These casual jokes (that only straight male privilege can generate) are just one reason a significant percentage of the American population turned to support women’s rights on Saturday. Che’s offhand commentary, dispensed between his barely-stifled giggles — and coupled with a just plain dumb bit about “The Friend Zone” — overshadowed Update’s actual highlight: Leslie Jones’ list of crucial inventions created by black innovators. She called out for all of black history, all of everyone’s history, to be taught in schools year-round. But since we witnessed it in the middle of “SNL” ceding men the floor to make light of feminist activism, does it count?

Best Impression: Beck Bennett

Putin should hire Bennett as a stand-in. Bennett’s Putin has roughly a billion times more charisma than the actual guy, but somehow they’re equally frightening. As always, our fearless leader — haha, just kidding, we’re almost certainly not being controlled by a spoiled container of borscht — appears shirtless, this time offering Americans a pep talk about the state of our definitely-not-shared-with-Russia union. Bennett’s accent is strengthening, and his Putin/Grinch smile more menacing than ever. Yikes. This impression also outdid McKinnon’s exceptional Kellyanne Conway, so, there’s that too.

Runner-up: Melissa Villaseñor, for those weirdo ones she pulled out next to Aziz Ansari. Let’s hope she has an opportunity to use ‘em more in the future.

Best Female Performer: Kate McKinnon

She’s getting the Emmy next year. There’s just no other way to say it. Like, yes, she got the Emmy last year. But there’s no way McKinnon doesn’t repeat. You watched the Conway sketch, right? Really, though, McKinnon is a one-woman show. Even her bit parts (like bringing Update character Olya Povlatsky to the episode’s Cold Open) are funny. The wig she wore in the Attorney Ad was silly enough on its own, but becomes a character itself on McKinnon’s head. Much like the male cast members were pushed aside to allow Beck Bennett and Ansari to shine, several female cast members only made a brief appearance — or so it seemed — when compared to McKinnon last night.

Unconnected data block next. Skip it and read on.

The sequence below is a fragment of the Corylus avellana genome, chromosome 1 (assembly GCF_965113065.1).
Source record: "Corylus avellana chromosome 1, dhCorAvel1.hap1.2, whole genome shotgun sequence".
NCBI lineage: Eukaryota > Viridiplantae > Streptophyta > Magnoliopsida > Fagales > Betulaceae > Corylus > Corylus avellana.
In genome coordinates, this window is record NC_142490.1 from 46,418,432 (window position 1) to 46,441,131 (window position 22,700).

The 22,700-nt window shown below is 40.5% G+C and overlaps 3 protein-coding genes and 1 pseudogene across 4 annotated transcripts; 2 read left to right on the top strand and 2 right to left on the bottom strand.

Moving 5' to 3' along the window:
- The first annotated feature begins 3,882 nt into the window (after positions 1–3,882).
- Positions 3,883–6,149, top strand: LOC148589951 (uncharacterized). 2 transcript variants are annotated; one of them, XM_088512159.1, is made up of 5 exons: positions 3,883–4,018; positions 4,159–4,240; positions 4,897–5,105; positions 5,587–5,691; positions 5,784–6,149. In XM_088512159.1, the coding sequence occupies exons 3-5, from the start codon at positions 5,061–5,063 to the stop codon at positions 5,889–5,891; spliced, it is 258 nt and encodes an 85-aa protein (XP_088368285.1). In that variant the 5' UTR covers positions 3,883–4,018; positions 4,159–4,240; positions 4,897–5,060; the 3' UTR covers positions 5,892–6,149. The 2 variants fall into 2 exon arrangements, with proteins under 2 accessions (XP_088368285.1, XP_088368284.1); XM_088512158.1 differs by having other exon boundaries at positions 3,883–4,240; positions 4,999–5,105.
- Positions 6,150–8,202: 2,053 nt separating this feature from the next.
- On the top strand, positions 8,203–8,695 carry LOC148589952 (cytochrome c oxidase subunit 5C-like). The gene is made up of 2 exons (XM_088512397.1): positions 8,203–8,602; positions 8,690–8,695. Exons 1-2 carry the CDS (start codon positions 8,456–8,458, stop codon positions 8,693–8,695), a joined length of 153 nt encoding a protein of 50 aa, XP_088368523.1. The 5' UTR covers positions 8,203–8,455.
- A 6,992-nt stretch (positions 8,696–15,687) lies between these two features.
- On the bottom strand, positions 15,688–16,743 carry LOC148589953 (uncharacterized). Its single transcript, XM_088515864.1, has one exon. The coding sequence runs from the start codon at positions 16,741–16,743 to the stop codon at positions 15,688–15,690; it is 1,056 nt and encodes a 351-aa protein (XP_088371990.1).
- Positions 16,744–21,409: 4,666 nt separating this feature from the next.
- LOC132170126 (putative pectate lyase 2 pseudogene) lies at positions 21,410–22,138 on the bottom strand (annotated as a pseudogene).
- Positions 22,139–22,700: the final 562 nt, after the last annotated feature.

Best Male Performer: Beck Bennett

Beginning with the cold open, Bennett was ubiquitous last night. Or maybe it just felt that way? He brought back regular impressions (Vladimir Putin, CNN’s Jake Tapper) and took on new characters, and while Bennett probably wasn’t in that many sketches, we didn’t see much of cast members Kyle Mooney, Pete Davidson, or Alex Moffat. We’re not saying he was the standout male performer by default — we’re really not — but no one was stealing scenes away from Bennett or Ansari.

Runner-up: Bobby Moynihan. His physical comedy in the Attorney Ad, as well as the pizza sketch, was a delight to watch.

Sketch Most Likely to Go Viral: Five Stars

If your Uber driver isn’t up to your standards, try checking your own rating. If you aren’t satisfied with your passengers, do the same. And if all else fails, you can always try talking about “Black Mirror.”

Grade: C+

What happened here? Can “SNL” only take on one cause at a time? Writers’ room, you have some ‘splainin to do. “Saturday Night Live” takes a break next week, and returns on February 4 with host Kristen Stewart and musical guest Alessia Cara.